Fighting the Odds to Help Others Fight Cancer
MPH, ’97, Epidemiology, MD, ’89 Director of the Division of Cancer Prevention and Control, Centers for Disease Control and Prevention
My whole life I've wanted to be a doctor. Growing up in rural North Carolina, I was without African American role models who were physicians. In truth, I had low odds of leaving that community for any type of profession.
In elementary school, I loved reading biographies and read one about Elizabeth Blackwell, the first woman to receive a medical degree in the US and the first woman on the UK Medical Register. The way Blackwell beat the odds in order to help people was inspiring to me. I told my family I wanted to go into medicine, and they supported me.
I experienced that same feeling of community when I got to Michigan—that I had arrived in the right place and that I belonged here.
I did my undergraduate work at UNC Chapel Hill and I did well enough to get into UNC's medical school. In medical school my passion really came out, and it inspired my own academic performance. I finally found my community and knew I was in the right place. And I used that to propel myself.
As part of my post-fellowship training, I participated in the Robert Wood Johnson Clinical Scholars program at the University of Michigan. The Clinical Scholars program trains physicians in academic and public health leadership roles. This is where my deep interest in epidemiology started, and it led to me pursuing a master's degree in Epidemiology at the University of Michigan. I experienced that same feeling of community when I got to Michigan—that I had arrived in the right place and that I belonged here.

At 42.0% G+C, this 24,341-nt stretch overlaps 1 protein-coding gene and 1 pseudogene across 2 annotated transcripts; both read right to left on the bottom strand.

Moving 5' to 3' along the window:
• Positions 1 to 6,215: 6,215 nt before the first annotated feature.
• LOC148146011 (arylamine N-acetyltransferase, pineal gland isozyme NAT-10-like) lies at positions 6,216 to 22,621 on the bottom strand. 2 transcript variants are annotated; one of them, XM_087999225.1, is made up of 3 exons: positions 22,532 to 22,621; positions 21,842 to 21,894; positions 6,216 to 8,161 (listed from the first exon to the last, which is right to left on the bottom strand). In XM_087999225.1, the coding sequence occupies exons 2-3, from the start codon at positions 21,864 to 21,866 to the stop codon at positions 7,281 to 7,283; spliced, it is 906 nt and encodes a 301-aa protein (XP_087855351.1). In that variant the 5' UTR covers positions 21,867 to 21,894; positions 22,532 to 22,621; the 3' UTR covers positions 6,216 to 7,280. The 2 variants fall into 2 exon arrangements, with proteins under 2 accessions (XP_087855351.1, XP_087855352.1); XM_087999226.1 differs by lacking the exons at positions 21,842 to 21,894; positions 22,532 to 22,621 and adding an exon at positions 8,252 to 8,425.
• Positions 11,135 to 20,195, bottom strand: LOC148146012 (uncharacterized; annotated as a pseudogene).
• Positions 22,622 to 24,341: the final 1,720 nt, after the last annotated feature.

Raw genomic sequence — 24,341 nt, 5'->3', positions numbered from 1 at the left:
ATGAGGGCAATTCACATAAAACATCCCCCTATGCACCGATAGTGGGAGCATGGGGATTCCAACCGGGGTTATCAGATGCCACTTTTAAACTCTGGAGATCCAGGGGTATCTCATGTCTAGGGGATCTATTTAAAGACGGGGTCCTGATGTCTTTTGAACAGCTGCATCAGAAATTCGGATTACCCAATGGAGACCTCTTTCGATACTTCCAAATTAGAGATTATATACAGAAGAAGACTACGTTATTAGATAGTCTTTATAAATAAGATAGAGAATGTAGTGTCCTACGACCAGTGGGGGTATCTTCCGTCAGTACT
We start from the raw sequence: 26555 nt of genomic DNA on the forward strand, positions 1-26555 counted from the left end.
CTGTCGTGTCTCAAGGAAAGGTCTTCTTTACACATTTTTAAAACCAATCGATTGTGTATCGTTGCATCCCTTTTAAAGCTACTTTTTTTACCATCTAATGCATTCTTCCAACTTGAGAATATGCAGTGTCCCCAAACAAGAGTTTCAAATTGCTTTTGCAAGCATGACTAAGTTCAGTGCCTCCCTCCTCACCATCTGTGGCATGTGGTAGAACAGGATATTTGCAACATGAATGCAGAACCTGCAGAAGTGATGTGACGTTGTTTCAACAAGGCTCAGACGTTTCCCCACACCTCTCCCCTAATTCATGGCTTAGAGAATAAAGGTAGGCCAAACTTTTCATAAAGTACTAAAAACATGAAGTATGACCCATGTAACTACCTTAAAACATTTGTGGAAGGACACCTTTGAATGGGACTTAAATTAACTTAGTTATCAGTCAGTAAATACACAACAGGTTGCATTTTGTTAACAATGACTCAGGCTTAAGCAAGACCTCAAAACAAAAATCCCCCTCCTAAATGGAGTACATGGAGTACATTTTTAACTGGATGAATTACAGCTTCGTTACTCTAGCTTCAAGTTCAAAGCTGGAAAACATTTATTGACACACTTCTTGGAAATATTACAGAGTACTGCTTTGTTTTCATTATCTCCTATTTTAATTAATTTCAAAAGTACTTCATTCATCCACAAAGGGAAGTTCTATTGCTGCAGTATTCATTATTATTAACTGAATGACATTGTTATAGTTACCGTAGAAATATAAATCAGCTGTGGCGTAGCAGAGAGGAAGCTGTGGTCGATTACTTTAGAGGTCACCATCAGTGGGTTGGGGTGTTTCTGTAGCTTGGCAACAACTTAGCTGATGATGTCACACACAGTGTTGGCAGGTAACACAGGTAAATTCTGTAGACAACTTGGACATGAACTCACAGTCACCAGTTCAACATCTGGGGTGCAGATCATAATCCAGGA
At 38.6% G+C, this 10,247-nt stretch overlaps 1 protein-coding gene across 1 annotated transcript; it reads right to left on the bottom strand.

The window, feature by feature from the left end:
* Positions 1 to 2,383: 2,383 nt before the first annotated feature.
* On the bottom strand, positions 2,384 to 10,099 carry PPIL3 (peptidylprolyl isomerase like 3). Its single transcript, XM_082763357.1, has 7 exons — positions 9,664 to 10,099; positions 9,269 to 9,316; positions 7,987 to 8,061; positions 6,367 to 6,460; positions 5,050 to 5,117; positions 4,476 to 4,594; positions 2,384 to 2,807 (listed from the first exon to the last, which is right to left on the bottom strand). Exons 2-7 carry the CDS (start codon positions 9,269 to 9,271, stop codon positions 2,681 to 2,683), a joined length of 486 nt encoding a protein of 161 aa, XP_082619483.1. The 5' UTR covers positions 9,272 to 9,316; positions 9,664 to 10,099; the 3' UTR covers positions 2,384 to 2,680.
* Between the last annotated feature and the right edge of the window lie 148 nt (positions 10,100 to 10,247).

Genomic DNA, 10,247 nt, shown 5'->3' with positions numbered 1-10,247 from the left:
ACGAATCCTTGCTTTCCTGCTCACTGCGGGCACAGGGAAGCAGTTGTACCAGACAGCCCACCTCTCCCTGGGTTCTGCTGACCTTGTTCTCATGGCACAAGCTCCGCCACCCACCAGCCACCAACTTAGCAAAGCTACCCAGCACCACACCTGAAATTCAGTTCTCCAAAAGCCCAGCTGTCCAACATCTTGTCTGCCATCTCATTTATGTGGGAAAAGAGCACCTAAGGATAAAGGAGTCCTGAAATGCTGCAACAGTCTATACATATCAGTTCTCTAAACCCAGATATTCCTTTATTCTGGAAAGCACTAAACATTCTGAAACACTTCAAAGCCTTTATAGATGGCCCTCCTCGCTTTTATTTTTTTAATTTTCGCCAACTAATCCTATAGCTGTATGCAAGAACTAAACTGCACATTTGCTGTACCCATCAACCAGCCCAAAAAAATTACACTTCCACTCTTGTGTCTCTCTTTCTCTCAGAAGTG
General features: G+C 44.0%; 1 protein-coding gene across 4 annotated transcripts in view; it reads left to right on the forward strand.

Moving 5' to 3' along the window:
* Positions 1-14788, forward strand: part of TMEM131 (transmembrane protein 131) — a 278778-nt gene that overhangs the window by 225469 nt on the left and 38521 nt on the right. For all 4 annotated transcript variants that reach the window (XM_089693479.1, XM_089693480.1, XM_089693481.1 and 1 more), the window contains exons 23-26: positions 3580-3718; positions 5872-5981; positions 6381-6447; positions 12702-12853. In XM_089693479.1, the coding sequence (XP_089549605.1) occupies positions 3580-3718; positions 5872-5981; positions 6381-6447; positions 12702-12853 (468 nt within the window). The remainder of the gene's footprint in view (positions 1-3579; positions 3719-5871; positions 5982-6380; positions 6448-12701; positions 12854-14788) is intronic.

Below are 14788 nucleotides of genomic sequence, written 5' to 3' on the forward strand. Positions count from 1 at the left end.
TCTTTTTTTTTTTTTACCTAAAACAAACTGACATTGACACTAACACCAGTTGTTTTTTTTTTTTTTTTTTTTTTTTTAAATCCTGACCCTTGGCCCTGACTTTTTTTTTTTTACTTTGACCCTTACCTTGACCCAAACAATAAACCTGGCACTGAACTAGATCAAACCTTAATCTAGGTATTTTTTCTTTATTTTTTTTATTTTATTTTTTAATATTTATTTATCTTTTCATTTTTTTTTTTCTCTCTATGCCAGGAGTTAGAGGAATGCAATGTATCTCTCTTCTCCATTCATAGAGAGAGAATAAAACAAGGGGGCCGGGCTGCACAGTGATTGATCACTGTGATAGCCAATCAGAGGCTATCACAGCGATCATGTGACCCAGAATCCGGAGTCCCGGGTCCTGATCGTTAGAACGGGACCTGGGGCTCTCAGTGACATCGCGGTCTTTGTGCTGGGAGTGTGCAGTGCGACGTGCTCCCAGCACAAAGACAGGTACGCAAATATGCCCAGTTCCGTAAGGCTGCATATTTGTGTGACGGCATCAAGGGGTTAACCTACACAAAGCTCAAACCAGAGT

The program challenged us to think critically about problems and to ask questions beyond the person in front of us, questions we might not think to ask—about geography, socioeconomic status, mental health, access to medical care, and so on.
I began asking myself why black women died more frequently from breast cancer than white women and why black women lived shorter lives after a breast cancer diagnosis than the general population. As a clinician, it's possible I would have asked these questions myself, but with public health training, I knew they were questions that had to be answered and I knew how to make them into research questions. And the questions helped me begin connecting the dots between cancer and race. I knew the impact of my work would be wider in public health.
As director of the Centers for Disease Control and Prevention's Division of Cancer Prevention and Control (DCPC), I provide leadership for all scientific, policy, and programmatic issues related to four national programs: the Colorectal Cancer Control Program, the National Breast and Cervical Cancer Early Detection Program, the National Comprehensive Cancer Control Program, and the National Program of Cancer Registries.
The National Breast and Cervical Cancer Early Detection Program began in 1992, and I was its first medical director. We offer screening services to low-income, uninsured, and underserved women, giving them access to timely breast and cervical cancer screening and diagnostic services and treatment through Medicaid.